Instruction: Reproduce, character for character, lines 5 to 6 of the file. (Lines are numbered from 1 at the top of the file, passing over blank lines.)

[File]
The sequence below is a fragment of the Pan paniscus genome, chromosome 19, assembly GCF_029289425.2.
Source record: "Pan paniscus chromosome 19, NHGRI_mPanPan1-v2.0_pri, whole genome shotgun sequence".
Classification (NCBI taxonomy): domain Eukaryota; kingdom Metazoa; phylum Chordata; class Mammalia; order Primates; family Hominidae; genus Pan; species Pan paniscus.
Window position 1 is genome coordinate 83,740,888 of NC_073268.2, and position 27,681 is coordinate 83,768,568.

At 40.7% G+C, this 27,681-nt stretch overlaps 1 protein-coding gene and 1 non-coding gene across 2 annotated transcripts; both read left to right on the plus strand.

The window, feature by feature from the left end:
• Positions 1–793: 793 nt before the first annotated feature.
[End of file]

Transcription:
At 40.7% G+C, this 27,681-nt stretch overlaps 1 protein-coding gene and 1 non-coding gene across 2 annotated transcripts; both read left to right on the plus strand.

The window, feature by feature from the left end: